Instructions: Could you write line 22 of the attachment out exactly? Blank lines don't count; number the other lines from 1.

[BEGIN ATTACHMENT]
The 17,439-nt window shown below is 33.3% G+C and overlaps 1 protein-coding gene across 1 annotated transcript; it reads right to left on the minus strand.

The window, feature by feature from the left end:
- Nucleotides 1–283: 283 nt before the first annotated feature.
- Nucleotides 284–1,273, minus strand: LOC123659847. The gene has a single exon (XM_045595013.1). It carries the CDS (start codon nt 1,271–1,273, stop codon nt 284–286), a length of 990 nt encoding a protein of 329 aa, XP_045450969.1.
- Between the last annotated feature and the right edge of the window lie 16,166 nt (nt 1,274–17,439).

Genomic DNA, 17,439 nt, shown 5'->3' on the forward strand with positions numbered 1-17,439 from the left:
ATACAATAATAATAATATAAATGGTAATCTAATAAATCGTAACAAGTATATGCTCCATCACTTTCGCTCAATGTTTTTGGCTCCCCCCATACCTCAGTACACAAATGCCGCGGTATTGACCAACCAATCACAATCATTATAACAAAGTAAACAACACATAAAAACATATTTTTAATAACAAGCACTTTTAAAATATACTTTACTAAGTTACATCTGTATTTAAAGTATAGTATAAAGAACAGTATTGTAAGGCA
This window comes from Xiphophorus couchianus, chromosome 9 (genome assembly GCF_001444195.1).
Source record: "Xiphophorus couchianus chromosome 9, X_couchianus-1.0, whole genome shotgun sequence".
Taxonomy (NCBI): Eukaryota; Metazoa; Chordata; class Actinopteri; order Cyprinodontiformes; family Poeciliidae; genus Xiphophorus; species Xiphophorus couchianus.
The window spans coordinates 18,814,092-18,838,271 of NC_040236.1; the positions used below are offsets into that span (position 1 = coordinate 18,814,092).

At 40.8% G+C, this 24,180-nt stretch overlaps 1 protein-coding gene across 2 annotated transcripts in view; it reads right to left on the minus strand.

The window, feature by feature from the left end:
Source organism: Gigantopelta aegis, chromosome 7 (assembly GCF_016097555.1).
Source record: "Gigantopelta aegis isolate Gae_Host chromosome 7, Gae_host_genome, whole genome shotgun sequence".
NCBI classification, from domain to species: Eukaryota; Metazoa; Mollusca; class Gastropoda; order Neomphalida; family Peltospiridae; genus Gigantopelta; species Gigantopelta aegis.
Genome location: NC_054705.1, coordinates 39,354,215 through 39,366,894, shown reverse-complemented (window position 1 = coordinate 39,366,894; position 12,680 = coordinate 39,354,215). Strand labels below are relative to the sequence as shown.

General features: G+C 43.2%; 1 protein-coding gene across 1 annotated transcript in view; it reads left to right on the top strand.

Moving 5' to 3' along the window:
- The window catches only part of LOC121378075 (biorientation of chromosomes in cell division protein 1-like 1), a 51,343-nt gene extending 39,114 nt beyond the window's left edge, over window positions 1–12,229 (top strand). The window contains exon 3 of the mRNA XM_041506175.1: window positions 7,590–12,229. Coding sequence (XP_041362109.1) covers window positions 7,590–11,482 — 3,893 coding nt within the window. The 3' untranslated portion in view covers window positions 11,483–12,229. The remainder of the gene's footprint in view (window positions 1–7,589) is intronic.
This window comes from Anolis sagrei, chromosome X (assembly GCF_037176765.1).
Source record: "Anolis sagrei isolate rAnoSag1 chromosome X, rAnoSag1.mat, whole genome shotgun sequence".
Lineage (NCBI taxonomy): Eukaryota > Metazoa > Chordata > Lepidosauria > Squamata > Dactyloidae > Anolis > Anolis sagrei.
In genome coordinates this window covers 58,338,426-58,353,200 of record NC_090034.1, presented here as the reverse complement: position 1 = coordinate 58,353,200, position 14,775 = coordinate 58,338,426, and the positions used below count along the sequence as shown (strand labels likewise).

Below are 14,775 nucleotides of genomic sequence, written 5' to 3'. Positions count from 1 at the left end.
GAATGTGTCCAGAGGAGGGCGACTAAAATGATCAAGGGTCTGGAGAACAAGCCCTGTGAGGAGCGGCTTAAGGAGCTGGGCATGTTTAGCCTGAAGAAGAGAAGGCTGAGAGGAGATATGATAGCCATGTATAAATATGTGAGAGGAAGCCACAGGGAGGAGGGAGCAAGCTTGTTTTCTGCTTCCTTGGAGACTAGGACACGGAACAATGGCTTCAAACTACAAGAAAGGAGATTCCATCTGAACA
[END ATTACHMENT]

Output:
Source record: "Anolis sagrei isolate rAnoSag1 chromosome X, rAnoSag1.mat, whole genome shotgun sequence".